Having mustered the resolve to buy used socks once, I can easily imagine that the next time some multinational demands $18 for three pairs I may voluntarily opt to pay under a buck to reuse the perfectly good socks at my neighbourhood thrift shop. Like all good habits it’s about training myself…practising something healthy until it feels so natural that I can’t remember why on Earth I would have ever done it differently.

Until next time, buy nothing.

xox n

The universe supports the subversion of overconsumption. Where on Earth did I come up with such a wacky idea? Right on my own front porch. The day I arrived at my new house in my new city, I was thinking about starting this project where I try to buy nothing new for a year and document the process of underconsumption. I was writing about the idea in a journal with only a few blank pages remaining.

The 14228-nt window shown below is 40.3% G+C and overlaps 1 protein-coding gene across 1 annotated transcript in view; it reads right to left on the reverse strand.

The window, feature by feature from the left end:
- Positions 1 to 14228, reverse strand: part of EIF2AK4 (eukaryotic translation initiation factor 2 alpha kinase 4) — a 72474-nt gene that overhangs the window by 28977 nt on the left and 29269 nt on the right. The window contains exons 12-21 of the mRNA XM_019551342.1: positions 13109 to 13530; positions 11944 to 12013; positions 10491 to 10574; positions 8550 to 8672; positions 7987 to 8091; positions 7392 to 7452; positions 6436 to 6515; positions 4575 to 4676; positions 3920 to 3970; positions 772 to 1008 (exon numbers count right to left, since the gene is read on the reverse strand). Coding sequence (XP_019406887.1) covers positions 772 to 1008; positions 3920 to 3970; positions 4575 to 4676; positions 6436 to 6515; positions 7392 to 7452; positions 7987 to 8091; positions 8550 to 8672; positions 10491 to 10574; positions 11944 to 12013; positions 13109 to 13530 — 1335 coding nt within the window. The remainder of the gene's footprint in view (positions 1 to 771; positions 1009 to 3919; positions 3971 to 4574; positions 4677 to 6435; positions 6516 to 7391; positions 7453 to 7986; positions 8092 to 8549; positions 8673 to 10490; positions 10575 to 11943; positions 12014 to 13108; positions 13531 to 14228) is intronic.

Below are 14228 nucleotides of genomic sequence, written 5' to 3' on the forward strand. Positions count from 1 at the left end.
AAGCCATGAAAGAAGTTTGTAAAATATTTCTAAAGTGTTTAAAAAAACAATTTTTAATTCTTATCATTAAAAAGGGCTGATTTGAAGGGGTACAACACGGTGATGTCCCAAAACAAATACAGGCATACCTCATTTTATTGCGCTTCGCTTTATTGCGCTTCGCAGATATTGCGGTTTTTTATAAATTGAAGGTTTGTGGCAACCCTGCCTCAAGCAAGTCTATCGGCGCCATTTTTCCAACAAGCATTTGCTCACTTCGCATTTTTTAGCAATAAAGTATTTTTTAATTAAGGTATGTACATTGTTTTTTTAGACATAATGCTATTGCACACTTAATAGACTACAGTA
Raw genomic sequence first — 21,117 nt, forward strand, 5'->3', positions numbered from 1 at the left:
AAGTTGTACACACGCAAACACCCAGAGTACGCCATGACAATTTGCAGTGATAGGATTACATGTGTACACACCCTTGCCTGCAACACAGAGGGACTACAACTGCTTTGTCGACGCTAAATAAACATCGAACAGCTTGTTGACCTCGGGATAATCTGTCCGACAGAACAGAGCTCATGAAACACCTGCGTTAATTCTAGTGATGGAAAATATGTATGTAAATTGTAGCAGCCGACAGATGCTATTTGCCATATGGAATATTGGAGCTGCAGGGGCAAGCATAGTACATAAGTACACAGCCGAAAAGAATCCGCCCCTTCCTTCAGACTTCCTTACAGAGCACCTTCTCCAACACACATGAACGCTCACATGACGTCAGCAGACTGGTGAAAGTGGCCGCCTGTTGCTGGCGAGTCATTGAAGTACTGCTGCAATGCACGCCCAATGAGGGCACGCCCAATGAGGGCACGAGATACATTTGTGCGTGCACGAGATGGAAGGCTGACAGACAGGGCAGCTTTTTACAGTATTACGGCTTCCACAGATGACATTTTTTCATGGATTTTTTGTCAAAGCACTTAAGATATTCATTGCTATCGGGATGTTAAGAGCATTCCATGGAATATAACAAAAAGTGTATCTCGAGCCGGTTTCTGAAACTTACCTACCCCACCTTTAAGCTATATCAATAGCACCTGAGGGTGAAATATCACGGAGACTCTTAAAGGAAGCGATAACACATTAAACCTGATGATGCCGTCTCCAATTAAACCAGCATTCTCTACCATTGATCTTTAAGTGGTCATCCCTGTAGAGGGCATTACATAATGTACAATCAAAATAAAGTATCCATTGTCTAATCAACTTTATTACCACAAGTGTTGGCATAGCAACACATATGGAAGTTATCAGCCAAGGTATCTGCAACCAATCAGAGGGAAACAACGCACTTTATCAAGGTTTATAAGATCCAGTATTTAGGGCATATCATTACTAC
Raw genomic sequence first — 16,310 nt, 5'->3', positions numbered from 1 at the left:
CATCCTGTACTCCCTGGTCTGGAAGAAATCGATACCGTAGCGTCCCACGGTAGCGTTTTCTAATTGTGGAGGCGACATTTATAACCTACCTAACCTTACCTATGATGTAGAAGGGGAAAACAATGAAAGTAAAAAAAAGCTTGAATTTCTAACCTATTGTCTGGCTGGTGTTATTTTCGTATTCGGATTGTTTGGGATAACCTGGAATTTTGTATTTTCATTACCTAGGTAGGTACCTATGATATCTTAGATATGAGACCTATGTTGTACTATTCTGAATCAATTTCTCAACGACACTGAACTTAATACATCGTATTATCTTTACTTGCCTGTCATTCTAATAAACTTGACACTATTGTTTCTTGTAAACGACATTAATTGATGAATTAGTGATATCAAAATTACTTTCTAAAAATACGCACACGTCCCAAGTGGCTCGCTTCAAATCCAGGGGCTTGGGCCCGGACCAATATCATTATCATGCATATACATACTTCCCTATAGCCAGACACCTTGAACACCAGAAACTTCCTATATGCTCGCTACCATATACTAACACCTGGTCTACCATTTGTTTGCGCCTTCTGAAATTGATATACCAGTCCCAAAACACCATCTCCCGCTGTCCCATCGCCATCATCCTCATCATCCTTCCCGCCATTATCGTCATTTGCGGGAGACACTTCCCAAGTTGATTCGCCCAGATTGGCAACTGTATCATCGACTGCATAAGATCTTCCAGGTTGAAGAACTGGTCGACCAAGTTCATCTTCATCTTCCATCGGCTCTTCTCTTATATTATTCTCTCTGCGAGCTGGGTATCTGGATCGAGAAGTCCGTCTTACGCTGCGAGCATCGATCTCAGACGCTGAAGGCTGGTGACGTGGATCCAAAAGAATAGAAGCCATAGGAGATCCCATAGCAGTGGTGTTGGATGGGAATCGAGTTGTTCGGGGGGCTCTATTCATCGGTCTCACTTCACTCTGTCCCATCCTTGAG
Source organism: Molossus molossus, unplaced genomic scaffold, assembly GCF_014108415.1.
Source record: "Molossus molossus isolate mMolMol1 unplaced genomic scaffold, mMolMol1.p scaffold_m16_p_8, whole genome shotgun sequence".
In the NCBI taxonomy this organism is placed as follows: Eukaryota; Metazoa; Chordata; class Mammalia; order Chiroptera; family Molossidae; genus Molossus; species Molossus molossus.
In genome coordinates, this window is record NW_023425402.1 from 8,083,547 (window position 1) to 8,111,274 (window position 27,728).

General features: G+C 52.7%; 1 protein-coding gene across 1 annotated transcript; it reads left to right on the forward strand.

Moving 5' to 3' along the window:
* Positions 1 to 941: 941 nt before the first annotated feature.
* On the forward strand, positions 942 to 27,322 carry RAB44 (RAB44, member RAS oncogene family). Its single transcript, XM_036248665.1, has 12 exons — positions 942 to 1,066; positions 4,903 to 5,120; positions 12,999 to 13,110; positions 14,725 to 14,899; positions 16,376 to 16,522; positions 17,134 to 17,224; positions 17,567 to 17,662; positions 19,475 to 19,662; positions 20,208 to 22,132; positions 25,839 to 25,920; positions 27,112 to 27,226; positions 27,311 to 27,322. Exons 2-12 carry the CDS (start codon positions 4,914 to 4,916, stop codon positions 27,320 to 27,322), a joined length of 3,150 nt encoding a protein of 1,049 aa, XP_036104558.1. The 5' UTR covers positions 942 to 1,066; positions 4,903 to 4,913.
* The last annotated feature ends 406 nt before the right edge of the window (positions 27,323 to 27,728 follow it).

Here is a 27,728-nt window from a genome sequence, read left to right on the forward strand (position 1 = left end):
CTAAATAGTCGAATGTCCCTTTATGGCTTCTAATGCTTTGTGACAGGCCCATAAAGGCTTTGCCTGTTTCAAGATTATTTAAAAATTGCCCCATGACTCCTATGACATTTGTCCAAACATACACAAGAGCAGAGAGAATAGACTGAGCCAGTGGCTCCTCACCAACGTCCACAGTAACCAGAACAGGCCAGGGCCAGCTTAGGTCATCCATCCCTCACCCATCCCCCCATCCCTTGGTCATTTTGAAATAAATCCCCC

In the front porch of my new house was a pile of boxes labeled “for Value Village,” which my landlord encouraged me to scavenge. What did I find at the bottom of one box but a lovely unused journal, just waiting for me. The cover read: “Dream your dreams with open eyes and make them come true. – T.E. Lawrence.”

They say that one girl’s garbage is another girl’s treasure. Jung called it synchronicity. I agree and thank the universe for taking the trouble to encourage me to start. Until next time, buy nothing.
xox n

Journal

Flickr Photos

Dollhouse close up

Kitchen close up

Dollhouse rooms

More Photos